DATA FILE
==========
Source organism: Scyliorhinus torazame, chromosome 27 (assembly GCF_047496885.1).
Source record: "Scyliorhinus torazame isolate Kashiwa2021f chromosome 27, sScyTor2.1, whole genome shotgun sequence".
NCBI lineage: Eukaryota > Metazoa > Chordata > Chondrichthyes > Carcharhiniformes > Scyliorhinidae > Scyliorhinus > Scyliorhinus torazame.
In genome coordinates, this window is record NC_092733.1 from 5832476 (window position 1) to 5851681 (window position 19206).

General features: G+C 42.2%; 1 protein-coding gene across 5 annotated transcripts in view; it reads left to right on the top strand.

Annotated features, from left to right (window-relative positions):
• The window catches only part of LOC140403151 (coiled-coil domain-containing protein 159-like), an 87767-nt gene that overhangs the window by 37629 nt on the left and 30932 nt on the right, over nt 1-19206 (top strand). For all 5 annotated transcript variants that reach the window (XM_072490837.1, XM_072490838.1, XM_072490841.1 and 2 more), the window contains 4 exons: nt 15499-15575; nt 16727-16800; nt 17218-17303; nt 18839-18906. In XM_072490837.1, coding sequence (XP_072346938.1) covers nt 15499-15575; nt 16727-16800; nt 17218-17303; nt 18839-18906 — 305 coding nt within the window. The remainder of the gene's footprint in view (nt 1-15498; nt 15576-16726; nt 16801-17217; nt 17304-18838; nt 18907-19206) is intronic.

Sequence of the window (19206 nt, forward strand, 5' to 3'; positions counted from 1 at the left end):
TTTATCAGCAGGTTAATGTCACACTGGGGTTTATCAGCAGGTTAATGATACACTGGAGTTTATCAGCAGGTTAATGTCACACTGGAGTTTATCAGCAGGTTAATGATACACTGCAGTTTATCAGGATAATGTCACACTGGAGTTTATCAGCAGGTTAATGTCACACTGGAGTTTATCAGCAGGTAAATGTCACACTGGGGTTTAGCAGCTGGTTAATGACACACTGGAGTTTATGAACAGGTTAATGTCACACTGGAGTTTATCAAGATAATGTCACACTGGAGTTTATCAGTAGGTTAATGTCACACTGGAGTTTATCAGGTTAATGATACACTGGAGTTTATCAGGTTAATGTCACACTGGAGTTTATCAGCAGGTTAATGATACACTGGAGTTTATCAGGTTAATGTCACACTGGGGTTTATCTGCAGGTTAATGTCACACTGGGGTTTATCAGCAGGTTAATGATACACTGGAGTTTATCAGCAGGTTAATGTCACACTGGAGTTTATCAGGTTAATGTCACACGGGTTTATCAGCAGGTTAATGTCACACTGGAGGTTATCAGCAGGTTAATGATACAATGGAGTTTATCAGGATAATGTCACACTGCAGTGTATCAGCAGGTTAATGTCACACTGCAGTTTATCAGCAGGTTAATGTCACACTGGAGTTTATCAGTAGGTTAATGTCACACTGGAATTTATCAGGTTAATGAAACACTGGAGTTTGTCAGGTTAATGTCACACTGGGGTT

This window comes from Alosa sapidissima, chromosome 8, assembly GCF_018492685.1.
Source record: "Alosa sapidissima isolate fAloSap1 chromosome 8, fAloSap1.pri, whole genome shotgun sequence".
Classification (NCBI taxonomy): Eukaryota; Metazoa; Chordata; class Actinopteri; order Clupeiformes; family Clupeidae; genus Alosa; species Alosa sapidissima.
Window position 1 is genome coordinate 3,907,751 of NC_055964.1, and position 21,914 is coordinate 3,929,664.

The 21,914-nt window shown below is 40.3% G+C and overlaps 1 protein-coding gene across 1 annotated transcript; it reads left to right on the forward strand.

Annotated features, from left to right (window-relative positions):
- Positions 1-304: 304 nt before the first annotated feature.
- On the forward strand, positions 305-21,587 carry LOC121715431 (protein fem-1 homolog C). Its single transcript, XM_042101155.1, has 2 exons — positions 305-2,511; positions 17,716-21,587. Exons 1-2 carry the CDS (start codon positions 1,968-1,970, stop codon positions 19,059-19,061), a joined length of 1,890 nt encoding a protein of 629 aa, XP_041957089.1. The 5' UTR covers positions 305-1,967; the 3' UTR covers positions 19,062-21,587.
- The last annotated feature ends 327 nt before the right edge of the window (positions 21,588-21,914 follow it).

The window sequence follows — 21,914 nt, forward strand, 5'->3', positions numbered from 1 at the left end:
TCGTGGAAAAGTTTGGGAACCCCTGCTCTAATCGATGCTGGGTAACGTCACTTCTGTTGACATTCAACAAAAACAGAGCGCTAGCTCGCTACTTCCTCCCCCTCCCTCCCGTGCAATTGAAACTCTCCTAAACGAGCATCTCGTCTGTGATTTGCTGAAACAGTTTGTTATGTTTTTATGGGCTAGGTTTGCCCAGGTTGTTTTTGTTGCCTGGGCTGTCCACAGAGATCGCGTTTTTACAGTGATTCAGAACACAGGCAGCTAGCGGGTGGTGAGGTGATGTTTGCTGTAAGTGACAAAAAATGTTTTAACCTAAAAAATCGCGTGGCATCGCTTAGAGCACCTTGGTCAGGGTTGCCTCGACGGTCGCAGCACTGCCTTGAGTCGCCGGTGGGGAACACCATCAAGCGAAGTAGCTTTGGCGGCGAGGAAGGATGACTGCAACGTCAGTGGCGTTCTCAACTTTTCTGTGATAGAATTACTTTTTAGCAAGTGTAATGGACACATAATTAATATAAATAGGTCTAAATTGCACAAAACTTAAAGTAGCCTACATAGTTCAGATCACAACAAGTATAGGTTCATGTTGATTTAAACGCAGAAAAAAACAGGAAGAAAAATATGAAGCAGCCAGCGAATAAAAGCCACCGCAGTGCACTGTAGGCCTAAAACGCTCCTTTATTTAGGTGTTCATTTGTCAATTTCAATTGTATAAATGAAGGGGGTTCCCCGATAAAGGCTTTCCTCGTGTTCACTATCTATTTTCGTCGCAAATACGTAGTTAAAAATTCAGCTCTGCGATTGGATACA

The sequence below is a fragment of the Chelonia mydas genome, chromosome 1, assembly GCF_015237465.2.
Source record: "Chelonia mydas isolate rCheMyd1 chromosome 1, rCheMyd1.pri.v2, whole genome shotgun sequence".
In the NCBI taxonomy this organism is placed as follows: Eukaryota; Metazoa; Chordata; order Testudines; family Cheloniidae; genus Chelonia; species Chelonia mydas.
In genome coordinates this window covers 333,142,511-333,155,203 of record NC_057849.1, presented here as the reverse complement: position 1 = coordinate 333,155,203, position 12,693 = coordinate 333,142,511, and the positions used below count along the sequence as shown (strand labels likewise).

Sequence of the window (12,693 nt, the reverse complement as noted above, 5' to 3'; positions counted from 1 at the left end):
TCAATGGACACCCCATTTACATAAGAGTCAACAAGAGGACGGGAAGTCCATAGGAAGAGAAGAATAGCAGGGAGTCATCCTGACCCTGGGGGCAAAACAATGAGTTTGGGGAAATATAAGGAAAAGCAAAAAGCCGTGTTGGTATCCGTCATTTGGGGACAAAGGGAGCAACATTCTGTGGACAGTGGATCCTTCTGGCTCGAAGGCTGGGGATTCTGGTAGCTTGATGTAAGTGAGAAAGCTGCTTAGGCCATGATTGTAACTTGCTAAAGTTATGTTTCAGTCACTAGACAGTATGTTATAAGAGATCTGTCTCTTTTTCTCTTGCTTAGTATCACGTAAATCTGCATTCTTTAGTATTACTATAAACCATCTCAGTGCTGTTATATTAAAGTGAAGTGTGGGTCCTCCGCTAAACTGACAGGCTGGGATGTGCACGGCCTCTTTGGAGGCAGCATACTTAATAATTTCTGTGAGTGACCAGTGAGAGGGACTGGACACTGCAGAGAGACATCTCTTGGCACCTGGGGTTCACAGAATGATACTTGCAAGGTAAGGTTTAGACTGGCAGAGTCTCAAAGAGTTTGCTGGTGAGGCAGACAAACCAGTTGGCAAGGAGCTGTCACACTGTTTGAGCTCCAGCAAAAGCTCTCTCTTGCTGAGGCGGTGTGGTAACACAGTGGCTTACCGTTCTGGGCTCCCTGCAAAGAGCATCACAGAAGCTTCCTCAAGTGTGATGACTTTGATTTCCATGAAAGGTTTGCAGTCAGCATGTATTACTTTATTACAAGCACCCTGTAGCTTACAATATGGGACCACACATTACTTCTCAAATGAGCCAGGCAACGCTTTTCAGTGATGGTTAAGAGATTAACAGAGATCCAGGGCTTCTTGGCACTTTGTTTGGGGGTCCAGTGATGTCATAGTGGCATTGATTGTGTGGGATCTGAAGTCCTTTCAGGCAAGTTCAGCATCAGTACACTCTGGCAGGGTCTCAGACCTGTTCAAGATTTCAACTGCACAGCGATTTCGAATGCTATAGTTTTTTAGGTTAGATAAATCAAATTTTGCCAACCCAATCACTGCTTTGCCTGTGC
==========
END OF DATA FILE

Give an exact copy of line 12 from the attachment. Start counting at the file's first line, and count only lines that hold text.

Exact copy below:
Classification (NCBI taxonomy): Eukaryota; Metazoa; Chordata; class Actinopteri; order Clupeiformes; family Clupeidae; genus Alosa; species Alosa sapidissima.